There is both science and an art to mixing colors together to create new and fresh paint colors. Red, yellow, blue, black and white colors can be used to replicate any color or hue in the rainbow. Allow the children to get messy and experiment with mixing primary colors to reveal secondary colors such as green, purple and orange with a variety of materials. Instruct each child to wear an art smock to avoid getting their clothing messy, roll up their sleeves and create some color.
Orange Paint Pumpkins
During the fall season, mix paint with your preschoolers to make an orange pumpkin package. Give each child a plastic sandwich bag with a double seal for added safety and allow each to draw a pumpkin on the front of the bag. For younger preschoolers, the teacher may draw one for them. From two disposable bowls, each with either red or yellow paint, children can spoon a bit of each color into the plastic bag. Teachers can ensure that the bag is properly sealed to avoid any seeping paint, and with no added air in the bag. Allow the children to move the paint around to create a bright orange pumpkin.
Read the literary work "Mouse Paint" by Ellen Stoll Walsh with your students. In the book, the mice mix colors to create new ones by dancing in the paints. In groups of three and on large pieces of white painting paper, children can spoon red, blue and yellow paint puddles and use only two fingers to "dance" in the paint. Through the movement of two index fingers, the three children can mix paint colors to reveal orange, green and purple shades.
Sciencing Video Vault
A Color of His Own
Leo Lionni is a children's book author whose works include "A Color of His Own." Draw, trace or print an outline of a chameleon for each child to use in creating a paint-mixing art project. The students can use clean medicine droppers to squirt drops of paint onto the chameleon, and a straw to blow the colors into one another, resulting in the mixing of colors just like the chameleon in Mr. Lionni's book.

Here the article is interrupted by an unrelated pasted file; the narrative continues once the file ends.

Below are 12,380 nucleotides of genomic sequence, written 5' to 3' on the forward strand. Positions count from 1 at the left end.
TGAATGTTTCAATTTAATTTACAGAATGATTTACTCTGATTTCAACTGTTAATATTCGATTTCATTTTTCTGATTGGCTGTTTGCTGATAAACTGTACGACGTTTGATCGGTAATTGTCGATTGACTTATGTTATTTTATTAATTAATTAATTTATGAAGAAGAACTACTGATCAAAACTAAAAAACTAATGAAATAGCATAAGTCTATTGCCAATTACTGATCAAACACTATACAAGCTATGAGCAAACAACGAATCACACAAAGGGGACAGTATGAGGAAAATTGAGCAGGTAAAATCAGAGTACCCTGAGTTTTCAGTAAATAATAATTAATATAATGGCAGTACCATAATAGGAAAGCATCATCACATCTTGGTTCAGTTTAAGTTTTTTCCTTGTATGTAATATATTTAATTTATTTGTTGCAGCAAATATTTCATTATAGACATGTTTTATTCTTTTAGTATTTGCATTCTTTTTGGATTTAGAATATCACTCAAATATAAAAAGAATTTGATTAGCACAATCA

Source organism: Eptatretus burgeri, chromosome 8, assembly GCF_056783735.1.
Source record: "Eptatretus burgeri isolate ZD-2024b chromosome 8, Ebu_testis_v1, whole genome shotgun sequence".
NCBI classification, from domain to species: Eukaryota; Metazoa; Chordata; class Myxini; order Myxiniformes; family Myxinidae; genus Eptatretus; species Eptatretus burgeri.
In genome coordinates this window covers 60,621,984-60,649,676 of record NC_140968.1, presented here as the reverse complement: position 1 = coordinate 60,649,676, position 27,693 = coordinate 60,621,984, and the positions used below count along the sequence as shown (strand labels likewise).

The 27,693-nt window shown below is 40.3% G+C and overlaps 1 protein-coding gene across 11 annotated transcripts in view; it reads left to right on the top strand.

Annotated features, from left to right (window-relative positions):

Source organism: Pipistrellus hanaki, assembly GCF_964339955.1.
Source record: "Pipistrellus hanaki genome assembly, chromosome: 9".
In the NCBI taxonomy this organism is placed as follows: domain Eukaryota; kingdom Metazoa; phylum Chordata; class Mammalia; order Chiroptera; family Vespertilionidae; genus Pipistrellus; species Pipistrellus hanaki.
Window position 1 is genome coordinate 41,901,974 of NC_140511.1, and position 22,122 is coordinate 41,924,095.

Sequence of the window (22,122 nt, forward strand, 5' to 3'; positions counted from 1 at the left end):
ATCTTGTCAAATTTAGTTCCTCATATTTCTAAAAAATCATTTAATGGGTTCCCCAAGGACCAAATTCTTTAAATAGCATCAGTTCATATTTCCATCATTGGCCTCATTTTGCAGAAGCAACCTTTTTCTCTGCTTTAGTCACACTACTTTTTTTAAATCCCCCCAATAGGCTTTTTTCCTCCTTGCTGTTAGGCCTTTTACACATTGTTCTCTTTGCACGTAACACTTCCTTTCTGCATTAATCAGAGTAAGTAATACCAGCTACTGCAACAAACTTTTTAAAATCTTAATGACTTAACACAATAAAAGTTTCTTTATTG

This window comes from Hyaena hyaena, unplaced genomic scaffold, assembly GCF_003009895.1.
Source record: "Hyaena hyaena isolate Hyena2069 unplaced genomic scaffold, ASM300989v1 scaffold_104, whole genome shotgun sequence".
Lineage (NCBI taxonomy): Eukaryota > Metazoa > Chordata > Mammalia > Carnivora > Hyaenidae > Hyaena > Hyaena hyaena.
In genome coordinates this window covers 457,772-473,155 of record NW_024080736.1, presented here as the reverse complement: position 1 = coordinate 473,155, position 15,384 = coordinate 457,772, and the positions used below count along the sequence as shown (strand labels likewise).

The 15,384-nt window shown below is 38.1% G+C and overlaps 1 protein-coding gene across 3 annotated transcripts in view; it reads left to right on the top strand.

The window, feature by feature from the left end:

Shake It Up
Mix powdered tempura paint and vegetable oil in a clear, clean soda bottle. Combine food coloring and water in a disposable cup; this is then poured into the plastic bottle and the cap secured with super glue or a hot-glue gun. The children can help in funneling the colors into the bottle but the teacher always handles the gluing. The children shake the bottle, combining the colored oil and water to create a new color that separates quickly again for more color-mixing play. To create one shaker for each student, use clear, glass baby food jars and a smaller amount of oil and water.
Ice Cube Colors
Freeze watered-down tempura paint in an inexpensive ice cube tray; black, white and the primary colors should all be represented. Allow the children to experiment with all five ice cube colors on a piece of thick construction paper, mixing them as they rub them across the art surface. The students then identify the colors they each have created such as pink, baby blue, lavender, orange and lime green.
Coffee Filter Mixing
Due to the absorbent nature of coffee filters, they represent one of the most efficient color-mixing materials. Using water dyed with nontoxic food coloring, each child can dab a small sponge, straw or eye dropper into the colors and place the drops of water onto the coffee filter next to one another. It may take a few moments for the colors to spread through the coffee filter but each primary color mixes with one another to create a colorful marbled effect.